Background: Neuroprotection with NA-1 (Tat-NR2B9c), an inhibitor of postsynaptic density-95 protein, has been shown in a primate model of stroke. We assessed whether NA-1 could reduce ischaemic brain damage in human beings.
Methods: For this double-blind, randomised, controlled study, we enrolled patients aged 18 years or older who had a ruptured or unruptured intracranial aneurysm amenable to endovascular repair from 14 hospitals in Canada and the USA. We used a computer-generated randomisation sequence to allocate patients to receive an intravenous infusion of either NA-1 or saline control at the end of their endovascular procedure (1:1; stratified by site, age, and aneurysm status). Both patients and investigators were masked to treatment allocation. The primary outcome was safety and primary clinical outcomes were the number and volume of new ischaemic strokes defined by MRI at 12-95 h after infusion. We used a modified intention-to-treat (mITT) analysis. This trial is registered with ClinicalTrials.gov, number NCT00728182.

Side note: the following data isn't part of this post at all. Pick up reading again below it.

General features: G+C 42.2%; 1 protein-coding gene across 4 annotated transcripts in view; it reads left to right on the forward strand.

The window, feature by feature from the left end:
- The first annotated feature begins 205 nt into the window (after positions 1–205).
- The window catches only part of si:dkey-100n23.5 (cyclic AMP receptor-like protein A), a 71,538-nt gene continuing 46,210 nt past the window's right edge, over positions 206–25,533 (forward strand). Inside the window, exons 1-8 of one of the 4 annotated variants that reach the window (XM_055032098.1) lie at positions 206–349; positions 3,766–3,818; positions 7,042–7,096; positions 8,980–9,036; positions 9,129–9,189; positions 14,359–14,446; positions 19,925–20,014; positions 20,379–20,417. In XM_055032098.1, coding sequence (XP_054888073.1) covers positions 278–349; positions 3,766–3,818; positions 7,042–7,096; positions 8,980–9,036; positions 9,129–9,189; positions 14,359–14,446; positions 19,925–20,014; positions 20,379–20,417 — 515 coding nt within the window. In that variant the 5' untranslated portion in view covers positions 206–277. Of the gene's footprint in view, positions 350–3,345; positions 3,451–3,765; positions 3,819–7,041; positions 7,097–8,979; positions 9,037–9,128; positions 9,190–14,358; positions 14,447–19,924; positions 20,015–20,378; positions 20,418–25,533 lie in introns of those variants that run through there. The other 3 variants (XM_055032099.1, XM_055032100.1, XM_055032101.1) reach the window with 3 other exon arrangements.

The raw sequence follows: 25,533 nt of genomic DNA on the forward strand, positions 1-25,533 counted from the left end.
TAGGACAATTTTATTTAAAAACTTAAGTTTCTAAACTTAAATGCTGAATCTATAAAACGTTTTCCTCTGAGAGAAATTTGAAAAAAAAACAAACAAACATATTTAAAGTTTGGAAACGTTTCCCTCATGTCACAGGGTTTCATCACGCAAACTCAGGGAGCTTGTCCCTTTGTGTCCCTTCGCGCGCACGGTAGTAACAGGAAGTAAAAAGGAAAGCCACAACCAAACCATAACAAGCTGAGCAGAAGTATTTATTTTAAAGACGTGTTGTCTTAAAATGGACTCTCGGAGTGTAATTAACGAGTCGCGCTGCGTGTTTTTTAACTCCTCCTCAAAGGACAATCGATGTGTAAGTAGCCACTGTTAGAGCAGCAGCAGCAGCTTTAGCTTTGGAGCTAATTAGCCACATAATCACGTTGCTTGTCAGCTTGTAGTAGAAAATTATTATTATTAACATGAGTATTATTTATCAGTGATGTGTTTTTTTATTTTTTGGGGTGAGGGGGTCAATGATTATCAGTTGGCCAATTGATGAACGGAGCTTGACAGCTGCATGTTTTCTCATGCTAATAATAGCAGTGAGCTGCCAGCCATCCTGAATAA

Findings: Between Sept 16, 2008, and March 30, 2011, we randomly allocated 197 patients to treatment-12 individuals did not receive treatment because they were found to be ineligible after randomisation, so the mITT population consisted of 185 individuals, 92 in the NA-1 group and 93 in the placebo group. Two minor adverse events were adjudged to be associated with NA-1; no serious adverse events were attributable to NA-1. We recorded no difference between groups in the volume of lesions by either diffusion-weighted MRI (adjusted p value=0·120) or fluid-attenuated inversion recovery MRI (adjusted p value=0·236). Patients in the NA-1 group sustained fewer ischaemic infarcts than did patients in the placebo group, as gauged by diffusion-weighted MRI (adjusted incidence rate ratio 0·53, 95% CI 0·38-0·74) and fluid-attenuated inversion recovery MRI (0·59, 0·42-0·83).
Interpretation: Our findings suggest that neuroprotection in human ischaemic stroke is possible and that it should be investigated in larger trials.
Funding: NoNO Inc and Arbor Vita Corp.
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